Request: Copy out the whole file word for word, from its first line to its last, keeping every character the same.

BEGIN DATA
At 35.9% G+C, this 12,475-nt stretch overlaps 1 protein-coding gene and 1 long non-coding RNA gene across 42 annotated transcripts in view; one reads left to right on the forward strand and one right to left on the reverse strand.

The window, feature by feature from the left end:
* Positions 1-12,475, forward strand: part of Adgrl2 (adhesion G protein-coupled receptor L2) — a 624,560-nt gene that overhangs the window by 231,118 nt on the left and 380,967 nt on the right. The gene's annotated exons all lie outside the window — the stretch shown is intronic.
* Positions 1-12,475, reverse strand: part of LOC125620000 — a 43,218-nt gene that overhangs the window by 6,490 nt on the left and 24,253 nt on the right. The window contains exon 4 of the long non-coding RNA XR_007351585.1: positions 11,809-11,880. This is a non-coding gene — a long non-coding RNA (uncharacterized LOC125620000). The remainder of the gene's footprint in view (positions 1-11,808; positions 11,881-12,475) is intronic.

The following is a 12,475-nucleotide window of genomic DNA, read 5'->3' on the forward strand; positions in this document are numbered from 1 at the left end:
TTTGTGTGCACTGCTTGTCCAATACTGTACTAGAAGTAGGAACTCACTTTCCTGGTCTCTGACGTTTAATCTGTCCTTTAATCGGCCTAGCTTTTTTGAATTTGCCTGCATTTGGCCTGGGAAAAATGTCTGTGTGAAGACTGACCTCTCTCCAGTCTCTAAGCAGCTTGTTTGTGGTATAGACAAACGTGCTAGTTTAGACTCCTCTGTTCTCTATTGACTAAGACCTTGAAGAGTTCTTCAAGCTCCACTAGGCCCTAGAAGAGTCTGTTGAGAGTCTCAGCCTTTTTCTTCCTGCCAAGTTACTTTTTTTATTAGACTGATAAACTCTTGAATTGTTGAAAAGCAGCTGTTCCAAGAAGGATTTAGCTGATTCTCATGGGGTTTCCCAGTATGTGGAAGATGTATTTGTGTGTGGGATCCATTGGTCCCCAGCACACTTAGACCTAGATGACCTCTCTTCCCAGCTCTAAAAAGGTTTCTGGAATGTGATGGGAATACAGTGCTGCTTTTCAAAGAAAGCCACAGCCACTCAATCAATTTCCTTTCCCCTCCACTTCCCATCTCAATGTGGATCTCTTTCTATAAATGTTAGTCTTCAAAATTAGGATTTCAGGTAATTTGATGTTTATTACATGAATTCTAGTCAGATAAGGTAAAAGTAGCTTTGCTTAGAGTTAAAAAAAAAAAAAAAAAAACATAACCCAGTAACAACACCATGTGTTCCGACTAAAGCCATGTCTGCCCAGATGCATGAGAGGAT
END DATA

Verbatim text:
At 35.9% G+C, this 12,475-nt stretch overlaps 1 protein-coding gene and 1 long non-coding RNA gene across 42 annotated transcripts in view; one reads left to right on the forward strand and one right to left on the reverse strand.

The window, feature by feature from the left end:
* Positions 1-12,475, forward strand: part of Adgrl2 (adhesion G protein-coupled receptor L2) — a 624,560-nt gene that overhangs the window by 231,118 nt on the left and 380,967 nt on the right. The gene's annotated exons all lie outside the window — the stretch shown is intronic.
* Positions 1-12,475, reverse strand: part of LOC125620000 — a 43,218-nt gene that overhangs the window by 6,490 nt on the left and 24,253 nt on the right. The window contains exon 4 of the long non-coding RNA XR_007351585.1: positions 11,809-11,880. This is a non-coding gene — a long non-coding RNA (uncharacterized LOC125620000). The remainder of the gene's footprint in view (positions 1-11,808; positions 11,881-12,475) is intronic.

The following is a 12,475-nucleotide window of genomic DNA, read 5'->3' on the forward strand; positions in this document are numbered from 1 at the left end:
TTTGTGTGCACTGCTTGTCCAATACTGTACTAGAAGTAGGAACTCACTTTCCTGGTCTCTGACGTTTAATCTGTCCTTTAATCGGCCTAGCTTTTTTGAATTTGCCTGCATTTGGCCTGGGAAAAATGTCTGTGTGAAGACTGACCTCTCTCCAGTCTCTAAGCAGCTTGTTTGTGGTATAGACAAACGTGCTAGTTTAGACTCCTCTGTTCTCTATTGACTAAGACCTTGAAGAGTTCTTCAAGCTCCACTAGGCCCTAGAAGAGTCTGTTGAGAGTCTCAGCCTTTTTCTTCCTGCCAAGTTACTTTTTTTATTAGACTGATAAACTCTTGAATTGTTGAAAAGCAGCTGTTCCAAGAAGGATTTAGCTGATTCTCATGGGGTTTCCCAGTATGTGGAAGATGTATTTGTGTGTGGGATCCATTGGTCCCCAGCACACTTAGACCTAGATGACCTCTCTTCCCAGCTCTAAAAAGGTTTCTGGAATGTGATGGGAATACAGTGCTGCTTTTCAAAGAAAGCCACAGCCACTCAATCAATTTCCTTTCCCCTCCACTTCCCATCTCAATGTGGATCTCTTTCTATAAATGTTAGTCTTCAAAATTAGGATTTCAGGTAATTTGATGTTTATTACATGAATTCTAGTCAGATAAGGTAAAAGTAGCTTTGCTTAGAGTTAAAAAAAAAAAAAAAAAAACATAACCCAGTAACAACACCATGTGTTCCGACTAAAGCCATGTCTGCCCAGATGCATGAGAGGAT